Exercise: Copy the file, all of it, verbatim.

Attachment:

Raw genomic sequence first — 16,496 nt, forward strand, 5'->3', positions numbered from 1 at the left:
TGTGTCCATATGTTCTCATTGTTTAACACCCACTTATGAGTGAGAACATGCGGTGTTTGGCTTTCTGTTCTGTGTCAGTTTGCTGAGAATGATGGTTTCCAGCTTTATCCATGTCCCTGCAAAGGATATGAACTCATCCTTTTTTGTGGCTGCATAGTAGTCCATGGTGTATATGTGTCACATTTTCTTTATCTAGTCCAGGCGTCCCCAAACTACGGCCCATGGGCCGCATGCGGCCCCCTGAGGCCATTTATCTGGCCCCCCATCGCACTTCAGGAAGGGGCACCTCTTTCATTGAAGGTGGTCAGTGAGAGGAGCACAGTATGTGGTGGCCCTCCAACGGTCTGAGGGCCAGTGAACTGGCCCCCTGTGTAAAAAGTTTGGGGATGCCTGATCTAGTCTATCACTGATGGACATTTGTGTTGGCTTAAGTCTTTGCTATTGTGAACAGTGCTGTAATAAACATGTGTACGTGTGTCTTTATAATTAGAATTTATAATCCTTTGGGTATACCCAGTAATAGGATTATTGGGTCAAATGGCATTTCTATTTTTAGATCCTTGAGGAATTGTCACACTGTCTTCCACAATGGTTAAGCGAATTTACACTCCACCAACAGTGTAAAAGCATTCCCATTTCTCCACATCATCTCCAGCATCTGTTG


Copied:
Raw genomic sequence first — 16,496 nt, forward strand, 5'->3', positions numbered from 1 at the left:
TGTGTCCATATGTTCTCATTGTTTAACACCCACTTATGAGTGAGAACATGCGGTGTTTGGCTTTCTGTTCTGTGTCAGTTTGCTGAGAATGATGGTTTCCAGCTTTATCCATGTCCCTGCAAAGGATATGAACTCATCCTTTTTTGTGGCTGCATAGTAGTCCATGGTGTATATGTGTCACATTTTCTTTATCTAGTCCAGGCGTCCCCAAACTACGGCCCATGGGCCGCATGCGGCCCCCTGAGGCCATTTATCTGGCCCCCCATCGCACTTCAGGAAGGGGCACCTCTTTCATTGAAGGTGGTCAGTGAGAGGAGCACAGTATGTGGTGGCCCTCCAACGGTCTGAGGGCCAGTGAACTGGCCCCCTGTGTAAAAAGTTTGGGGATGCCTGATCTAGTCTATCACTGATGGACATTTGTGTTGGCTTAAGTCTTTGCTATTGTGAACAGTGCTGTAATAAACATGTGTACGTGTGTCTTTATAATTAGAATTTATAATCCTTTGGGTATACCCAGTAATAGGATTATTGGGTCAAATGGCATTTCTATTTTTAGATCCTTGAGGAATTGTCACACTGTCTTCCACAATGGTTAAGCGAATTTACACTCCACCAACAGTGTAAAAGCATTCCCATTTCTCCACATCATCTCCAGCATCTGTTG